Wednesday, May 13, 2009

Alzheimer’s Disease---A Different Kind of Pandemic

Yesterday I watched "The Alzheimer's Project," a four-part HBO documentary which looks at the faces behind the disease and the hope for a cure. Anyone can watch these programs for free online at the website for the National Alzheimer’s Association.

The NAA has also published a new report, 2009 Alzheimer’s Disease Facts and Figures. The report is a comprehensive statistical abstract of U.S. data on Alzheimer’s disease that includes: prevalence, mortality, the costs of Alzheimer care, caregiving and a special report on Mild Cognitive Impairment and early-stage Alzheimer's.

The numbers are mind-boggling:

• As many as 5.3 million people in the United States are living with Alzheimer’s.
• Alzheimer's and dementia triple healthcare costs for Americans age 65 and older.
• Every 70 seconds, someone develops Alzheimer’s.
• Alzheimer's is the seventh-leading cause of death.
• The direct and indirect costs of Alzheimer's and other dementias to Medicare, Medicaid and businesses amount to more than $148 billion each year.

The National Pandemic Influenza Preparedness and Response Plan mandates that state plans identify “public and private sector partners needed for effective planning and response.” Also the plan insists on “coordination with local authorities, such as county and city public health departments, to assist in developing local plans on which the state plan depends.” Every state had to submit their plans to the CDC by April 2007 for evaluation.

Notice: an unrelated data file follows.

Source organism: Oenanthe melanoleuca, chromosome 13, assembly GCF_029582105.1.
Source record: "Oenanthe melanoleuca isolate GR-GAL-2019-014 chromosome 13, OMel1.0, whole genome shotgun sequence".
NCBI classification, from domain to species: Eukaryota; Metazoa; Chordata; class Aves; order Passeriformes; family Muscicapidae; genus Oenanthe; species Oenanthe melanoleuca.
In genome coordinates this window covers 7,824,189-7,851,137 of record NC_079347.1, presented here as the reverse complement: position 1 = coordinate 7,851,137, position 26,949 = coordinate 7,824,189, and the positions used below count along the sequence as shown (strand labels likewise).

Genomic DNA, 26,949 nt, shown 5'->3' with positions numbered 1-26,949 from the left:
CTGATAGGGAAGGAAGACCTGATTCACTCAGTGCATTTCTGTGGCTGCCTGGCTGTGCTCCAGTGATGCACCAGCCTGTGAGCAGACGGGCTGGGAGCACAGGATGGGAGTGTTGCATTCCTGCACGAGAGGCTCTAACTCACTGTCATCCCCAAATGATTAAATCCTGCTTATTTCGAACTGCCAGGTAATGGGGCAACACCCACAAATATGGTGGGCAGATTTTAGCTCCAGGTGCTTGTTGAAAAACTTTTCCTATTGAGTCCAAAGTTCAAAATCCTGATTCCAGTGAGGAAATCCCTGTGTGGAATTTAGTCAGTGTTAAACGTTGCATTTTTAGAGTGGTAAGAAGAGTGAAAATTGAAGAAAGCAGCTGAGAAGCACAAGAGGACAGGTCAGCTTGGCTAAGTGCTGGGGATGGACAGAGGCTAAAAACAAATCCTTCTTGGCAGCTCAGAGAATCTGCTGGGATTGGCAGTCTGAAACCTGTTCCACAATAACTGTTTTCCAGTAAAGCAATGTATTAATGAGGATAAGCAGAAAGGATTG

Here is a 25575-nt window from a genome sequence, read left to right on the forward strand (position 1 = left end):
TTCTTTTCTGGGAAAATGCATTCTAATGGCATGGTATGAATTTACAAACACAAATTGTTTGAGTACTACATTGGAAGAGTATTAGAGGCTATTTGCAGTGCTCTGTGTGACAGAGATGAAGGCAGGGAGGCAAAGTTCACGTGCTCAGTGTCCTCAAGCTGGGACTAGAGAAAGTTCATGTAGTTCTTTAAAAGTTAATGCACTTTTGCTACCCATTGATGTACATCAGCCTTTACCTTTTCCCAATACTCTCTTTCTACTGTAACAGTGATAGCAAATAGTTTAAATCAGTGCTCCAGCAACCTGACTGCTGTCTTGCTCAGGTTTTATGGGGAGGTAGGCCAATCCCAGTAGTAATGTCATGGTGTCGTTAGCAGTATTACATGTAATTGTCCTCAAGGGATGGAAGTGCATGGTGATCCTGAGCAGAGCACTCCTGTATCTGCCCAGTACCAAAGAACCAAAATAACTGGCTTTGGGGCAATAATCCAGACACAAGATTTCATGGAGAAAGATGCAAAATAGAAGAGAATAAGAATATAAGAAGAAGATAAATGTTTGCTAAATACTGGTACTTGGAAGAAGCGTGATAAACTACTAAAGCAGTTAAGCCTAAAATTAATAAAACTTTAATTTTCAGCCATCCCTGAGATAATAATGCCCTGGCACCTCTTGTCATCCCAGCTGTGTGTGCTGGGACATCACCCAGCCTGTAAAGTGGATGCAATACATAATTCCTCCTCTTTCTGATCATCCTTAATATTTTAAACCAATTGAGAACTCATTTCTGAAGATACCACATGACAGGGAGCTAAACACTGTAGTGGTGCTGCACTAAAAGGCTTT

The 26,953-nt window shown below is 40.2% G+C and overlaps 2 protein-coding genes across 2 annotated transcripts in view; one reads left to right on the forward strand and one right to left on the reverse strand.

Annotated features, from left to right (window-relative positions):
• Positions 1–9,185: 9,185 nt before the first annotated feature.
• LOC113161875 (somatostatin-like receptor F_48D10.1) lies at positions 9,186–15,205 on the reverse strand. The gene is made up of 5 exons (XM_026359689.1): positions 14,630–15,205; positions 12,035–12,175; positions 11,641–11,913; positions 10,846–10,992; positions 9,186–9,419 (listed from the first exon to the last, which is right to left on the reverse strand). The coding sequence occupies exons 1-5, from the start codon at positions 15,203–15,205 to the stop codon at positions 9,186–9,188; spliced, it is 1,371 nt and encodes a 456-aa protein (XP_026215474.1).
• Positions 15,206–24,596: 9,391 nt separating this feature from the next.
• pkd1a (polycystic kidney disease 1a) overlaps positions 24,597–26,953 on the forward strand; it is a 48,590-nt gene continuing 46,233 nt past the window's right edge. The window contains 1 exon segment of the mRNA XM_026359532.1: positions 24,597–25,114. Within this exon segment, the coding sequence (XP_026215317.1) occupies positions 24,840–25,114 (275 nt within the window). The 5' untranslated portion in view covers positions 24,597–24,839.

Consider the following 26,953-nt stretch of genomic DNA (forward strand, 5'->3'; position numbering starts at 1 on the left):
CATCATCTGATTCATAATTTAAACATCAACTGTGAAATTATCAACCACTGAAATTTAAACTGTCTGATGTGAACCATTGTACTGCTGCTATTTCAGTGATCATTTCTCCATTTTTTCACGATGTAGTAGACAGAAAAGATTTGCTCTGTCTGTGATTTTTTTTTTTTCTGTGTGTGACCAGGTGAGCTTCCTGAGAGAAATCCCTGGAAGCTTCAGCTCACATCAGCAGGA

What if we had this kind of plan for a community response to Alzheimer’s disease? To cancer? To all of the illnesses and disabilities that already afflict individuals and communities---contagious or not?

How would the national health care debate be different if we were asking each elected official---how many people in your district have Alzheimer’s? Are disabled? Need special equipment? Are dealing with cancer or HIV? Are 80+? 90+? Are the public and private sector partners in your district ready to meet these needs? Today? Tomorrow?

I think there is a huge disconnect between national discussions about health care and the current and projected local requirements.

All illness is local. All aging is local. All politics is local.

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